William Cathcart, 1st Earl Cathcart

From Infogalactic: the planetary knowledge core
Jump to: navigation, search
The Earl Cathcart
The First Earl Cathcart
Nickname(s) Cath
Born 17 September 1755
Petersham, London
Died 16 June 1843 (aged 87)
Glasgow, Scotland
Allegiance  United Kingdom
Service/branch Flag of the British Army.svg British Army
Rank General
Commands held Ireland
Battles/wars American Revolutionary War
Awards Knight of the Order of the Thistle

General William Schaw Cathcart, 1st Earl Cathcart KT, PC, PC (Ire) (17 September 1755 – 16 June 1843), Scottish soldier and diplomatist, was born at Petersham, and educated at Eton.

Military career

In 1771 he went to St. Petersburg, where his father, Charles Cathcart, 9th Lord Cathcart, a general in the army, was ambassador. He became an excellent horseman in Russia then from 1773 to 1777 he studied law at the University of Glasgow and was afterwards called to the Scottish Bar.[1] However, after succeeding to the lordship of parliament in 1776 he obtained a commission in the 7th Dragoons.[2]

Proceeding to America in 1777, he had before the close of his first campaign twice won promotion on the field of battle. He transferred to the 17th Light Dragoons. In 1778 he further distinguished himself in outpost work, and at the Battle of Monmouth he commanded an irregular corps, the British Legion, with conspicuous success; for a time also he acted as quartermaster-general to the forces in America. He returned home in 1780, and in February 1781 was made captain and lieutenant-colonel in the Coldstream Guards.[2]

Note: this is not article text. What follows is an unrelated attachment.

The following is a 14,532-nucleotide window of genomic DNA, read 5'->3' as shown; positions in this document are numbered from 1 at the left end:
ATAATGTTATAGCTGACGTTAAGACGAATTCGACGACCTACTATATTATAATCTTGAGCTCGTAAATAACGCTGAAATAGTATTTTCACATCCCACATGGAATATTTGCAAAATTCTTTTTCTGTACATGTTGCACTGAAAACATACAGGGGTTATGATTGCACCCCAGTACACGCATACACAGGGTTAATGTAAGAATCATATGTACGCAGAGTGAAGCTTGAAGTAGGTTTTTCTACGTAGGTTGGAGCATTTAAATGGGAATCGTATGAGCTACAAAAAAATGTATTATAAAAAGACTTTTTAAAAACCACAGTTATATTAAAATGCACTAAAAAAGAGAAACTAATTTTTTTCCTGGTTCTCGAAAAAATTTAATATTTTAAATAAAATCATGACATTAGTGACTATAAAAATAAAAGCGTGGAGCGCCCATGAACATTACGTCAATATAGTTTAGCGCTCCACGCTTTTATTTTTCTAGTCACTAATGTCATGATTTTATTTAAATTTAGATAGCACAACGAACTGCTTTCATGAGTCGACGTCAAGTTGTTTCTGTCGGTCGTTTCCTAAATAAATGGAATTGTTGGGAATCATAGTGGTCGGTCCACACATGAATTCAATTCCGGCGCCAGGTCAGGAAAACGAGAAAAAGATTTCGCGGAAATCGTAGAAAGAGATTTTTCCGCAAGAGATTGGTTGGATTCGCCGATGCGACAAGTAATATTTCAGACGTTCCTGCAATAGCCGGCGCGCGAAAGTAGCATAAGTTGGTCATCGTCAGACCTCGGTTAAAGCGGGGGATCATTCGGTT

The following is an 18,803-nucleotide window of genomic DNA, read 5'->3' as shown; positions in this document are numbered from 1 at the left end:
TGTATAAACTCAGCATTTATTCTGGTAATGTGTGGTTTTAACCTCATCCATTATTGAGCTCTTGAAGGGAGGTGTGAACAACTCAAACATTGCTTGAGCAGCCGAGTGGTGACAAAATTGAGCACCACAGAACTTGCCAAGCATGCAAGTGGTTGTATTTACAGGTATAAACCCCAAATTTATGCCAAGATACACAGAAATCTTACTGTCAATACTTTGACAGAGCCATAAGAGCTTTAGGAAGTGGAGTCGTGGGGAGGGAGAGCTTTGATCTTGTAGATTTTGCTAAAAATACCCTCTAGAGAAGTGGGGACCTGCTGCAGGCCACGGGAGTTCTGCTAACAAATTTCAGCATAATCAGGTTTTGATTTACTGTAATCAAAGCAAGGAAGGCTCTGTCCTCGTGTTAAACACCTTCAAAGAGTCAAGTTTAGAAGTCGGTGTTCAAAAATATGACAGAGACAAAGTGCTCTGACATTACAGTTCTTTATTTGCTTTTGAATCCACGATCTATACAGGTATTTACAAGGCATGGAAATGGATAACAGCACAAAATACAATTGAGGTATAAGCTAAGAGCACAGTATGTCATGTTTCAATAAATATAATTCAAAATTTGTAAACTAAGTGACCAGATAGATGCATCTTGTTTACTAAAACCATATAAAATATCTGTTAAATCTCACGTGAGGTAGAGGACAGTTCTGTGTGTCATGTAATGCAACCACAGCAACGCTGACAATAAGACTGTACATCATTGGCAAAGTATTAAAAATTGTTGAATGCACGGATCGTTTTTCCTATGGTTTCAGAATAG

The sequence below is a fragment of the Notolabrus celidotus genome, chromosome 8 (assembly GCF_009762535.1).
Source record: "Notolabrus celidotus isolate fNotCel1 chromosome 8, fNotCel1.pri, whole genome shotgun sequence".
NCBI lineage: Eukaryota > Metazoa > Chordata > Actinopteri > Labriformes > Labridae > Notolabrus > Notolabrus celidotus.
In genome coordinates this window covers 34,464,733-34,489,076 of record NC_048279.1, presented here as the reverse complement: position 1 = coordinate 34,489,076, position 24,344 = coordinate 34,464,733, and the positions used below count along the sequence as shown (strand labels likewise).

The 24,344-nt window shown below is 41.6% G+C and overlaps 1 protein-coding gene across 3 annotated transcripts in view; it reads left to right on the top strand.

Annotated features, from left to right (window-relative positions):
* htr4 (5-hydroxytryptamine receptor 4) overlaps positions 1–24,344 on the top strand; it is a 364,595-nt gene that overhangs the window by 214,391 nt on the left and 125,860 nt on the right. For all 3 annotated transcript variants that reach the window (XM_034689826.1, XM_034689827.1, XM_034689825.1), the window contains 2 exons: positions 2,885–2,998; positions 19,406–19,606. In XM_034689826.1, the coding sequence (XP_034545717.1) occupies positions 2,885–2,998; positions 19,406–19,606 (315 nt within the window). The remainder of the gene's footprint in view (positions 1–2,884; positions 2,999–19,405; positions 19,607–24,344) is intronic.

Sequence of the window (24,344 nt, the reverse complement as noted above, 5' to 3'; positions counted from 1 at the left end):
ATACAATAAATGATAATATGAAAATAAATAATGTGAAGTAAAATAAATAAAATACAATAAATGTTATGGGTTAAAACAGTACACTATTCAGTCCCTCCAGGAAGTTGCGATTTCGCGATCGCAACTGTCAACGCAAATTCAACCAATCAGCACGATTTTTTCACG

He was elected a representative peer for Scotland in 1788, and in 1792 he became colonel of the 29th Foot. He served with distinction in the campaigns in the Low Countries, 1793–1795, in the course of which he was promoted major-general; and in 1801 he was made a lieutenant-general, having in the meanwhile received the appointments of Vice Admiral of Scotland (1795), privy councillor (1798), and colonel of the 2nd Life Guards (1797).[2]

From 1803 to 1805 Lord Cathcart was commander-in-chief in Ireland, and in the latter year he was sent by Pitt to supersede Sir George Don in command of the 14,000 strong British expedition to Hanover.[2] He occupied Hanover on 14 December and joined with Werdereffsky’s Russian column of Tolstoi’s corps. After skirmishes with the French forces of fr (Gabriel Barbou des Courières) at Springe, Cathcart was forced to withdraw after the Franco-Prussian agreement of 27 January 1806 handing over Hanover to Prussia, and re-embarked for the United Kingdom on 7 February 1806.

After the recall of this expedition Cathcart commanded the forces in Scotland until 1807, when he was placed in charge of the expedition to Copenhagen, which surrendered to him on 6 September. Four weeks later he was created Viscount Cathcart of Cathcart and Baron Greenock of Greenock in the peerage of the United Kingdom, resuming the Scottish command on his return from the front.[2]